Dissolution is a critical challenge in metal oxide battery materials, which affects battery performance across multiple scales. At the particle level, the loss of active material as a result of dissolution directly results in capacity fade. At the electrode level, the re-deposition of dissolved metal ions onto the cathode increases cell polarization and hinders lithium transport. At the cell level, the dissolved ions further transport to and deposit on the anode, which consumes cycle-able lithium and leads to capacity fade. These processes lead to poor lithium reversibility, diffusivity, and conductivity. In this work, detailed experimental studies from the particle level up to the cell level are systematically conducted to provide parameters for model input and model validation. A multi-physics modeling framework is developed to reveal key mechanisms associated with metal-ion dissolution and their impact on battery performance. We simulate capacity degradation during cycling and compare the results to a series of experimental data such as cyclic voltammetry, electrochemical impedance spectroscopy, and battery cycling. The integrated study have revealed several key mechanisms related to dissolution, and quantitatively connected the particle level dissolution and deposition behaviors to the cell level performance. These can provide useful guidance for battery design and management.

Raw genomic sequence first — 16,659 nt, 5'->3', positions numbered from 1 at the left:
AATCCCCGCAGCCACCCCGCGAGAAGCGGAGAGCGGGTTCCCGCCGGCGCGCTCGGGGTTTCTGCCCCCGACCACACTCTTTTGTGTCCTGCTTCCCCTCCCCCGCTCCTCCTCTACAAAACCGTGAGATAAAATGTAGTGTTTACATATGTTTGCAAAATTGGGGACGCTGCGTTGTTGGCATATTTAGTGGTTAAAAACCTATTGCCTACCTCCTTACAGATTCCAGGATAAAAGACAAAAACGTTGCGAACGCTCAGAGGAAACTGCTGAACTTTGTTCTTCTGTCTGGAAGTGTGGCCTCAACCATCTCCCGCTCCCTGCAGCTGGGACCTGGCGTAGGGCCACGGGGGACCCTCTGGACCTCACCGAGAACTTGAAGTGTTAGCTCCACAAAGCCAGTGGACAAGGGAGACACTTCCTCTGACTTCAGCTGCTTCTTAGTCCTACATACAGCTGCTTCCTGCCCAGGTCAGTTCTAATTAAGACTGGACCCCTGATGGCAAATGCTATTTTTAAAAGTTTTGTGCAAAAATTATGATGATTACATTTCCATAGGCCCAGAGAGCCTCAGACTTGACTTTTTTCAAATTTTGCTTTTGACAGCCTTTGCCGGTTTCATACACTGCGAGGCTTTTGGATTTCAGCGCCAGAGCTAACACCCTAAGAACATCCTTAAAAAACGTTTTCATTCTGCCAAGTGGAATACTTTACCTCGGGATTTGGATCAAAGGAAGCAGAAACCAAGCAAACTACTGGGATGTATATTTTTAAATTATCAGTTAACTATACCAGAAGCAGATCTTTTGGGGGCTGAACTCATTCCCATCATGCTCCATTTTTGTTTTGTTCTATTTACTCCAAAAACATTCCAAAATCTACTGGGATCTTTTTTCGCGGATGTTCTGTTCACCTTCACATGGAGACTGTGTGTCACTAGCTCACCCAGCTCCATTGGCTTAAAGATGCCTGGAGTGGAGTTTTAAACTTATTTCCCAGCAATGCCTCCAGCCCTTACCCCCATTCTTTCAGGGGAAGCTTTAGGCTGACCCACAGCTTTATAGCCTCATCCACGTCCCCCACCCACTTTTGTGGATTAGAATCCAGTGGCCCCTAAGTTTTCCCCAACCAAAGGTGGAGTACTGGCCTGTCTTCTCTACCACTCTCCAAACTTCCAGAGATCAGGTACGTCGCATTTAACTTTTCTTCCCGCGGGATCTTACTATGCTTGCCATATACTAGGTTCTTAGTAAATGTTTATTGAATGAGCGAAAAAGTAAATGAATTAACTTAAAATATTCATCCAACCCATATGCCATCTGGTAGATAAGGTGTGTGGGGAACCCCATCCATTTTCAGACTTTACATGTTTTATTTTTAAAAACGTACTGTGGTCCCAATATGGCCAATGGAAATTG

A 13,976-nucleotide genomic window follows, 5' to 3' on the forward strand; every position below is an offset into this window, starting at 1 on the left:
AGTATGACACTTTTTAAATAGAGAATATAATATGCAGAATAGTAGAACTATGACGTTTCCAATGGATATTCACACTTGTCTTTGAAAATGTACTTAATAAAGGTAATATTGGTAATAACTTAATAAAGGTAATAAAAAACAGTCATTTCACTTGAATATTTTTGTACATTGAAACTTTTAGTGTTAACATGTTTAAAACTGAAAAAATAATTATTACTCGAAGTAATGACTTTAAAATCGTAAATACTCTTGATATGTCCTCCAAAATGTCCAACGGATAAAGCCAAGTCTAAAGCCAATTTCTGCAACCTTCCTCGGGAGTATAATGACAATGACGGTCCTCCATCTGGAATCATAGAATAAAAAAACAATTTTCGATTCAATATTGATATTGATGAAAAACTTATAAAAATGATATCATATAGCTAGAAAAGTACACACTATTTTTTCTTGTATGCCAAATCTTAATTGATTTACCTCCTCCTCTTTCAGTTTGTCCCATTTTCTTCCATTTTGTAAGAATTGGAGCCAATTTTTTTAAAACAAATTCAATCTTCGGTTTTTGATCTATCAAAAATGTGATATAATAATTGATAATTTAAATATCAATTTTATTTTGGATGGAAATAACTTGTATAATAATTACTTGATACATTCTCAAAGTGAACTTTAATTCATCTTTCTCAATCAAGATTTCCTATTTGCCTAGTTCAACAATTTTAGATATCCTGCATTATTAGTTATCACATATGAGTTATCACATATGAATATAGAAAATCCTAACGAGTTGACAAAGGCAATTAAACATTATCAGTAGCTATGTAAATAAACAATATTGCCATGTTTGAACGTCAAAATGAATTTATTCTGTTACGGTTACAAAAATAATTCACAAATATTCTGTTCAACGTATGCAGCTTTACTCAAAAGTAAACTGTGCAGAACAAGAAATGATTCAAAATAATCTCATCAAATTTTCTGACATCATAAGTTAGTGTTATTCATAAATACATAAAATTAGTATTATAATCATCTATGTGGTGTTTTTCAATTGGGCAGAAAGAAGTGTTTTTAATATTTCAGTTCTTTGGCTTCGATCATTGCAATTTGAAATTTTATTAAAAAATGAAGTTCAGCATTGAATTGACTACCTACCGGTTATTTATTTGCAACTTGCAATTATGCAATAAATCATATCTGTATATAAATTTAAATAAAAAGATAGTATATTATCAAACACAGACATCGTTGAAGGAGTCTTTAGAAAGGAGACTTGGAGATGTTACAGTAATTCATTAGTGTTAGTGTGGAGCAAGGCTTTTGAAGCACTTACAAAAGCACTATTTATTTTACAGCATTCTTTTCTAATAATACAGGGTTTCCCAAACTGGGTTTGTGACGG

Y. K. Lee et al., "A Comprehensive Experimental and Modeling Study on Dissolution in Li-Ion Batteries," Journal of the Electrochemical Society, vol. 166, no. 8, pp. A1340-A1354, Electrochemical Society Inc., Apr 2019.
The definitive version is available at https://doi.org/10.1149/2.0111908jes
Mechanical and Aerospace Engineering
Keywords and Phrases
Cyclic voltammetry; Deposition; Dissolution; Electrochemical impedance spectroscopy; Electrodes; Metal ions; Metals, Battery performance; Capacity degradation; Critical challenges; Deposition behavior; Dissolved metal ions; Lithium reversibility; Metal ion dissolution; Multi-physics modeling, Lithium-ion batteries
International Standard Serial Number (ISSN)
Article - Journal
© 2019 The Authors, All rights reserved.
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This work is licensed under a Creative Commons Attribution 4.0 License.
01 Apr 2019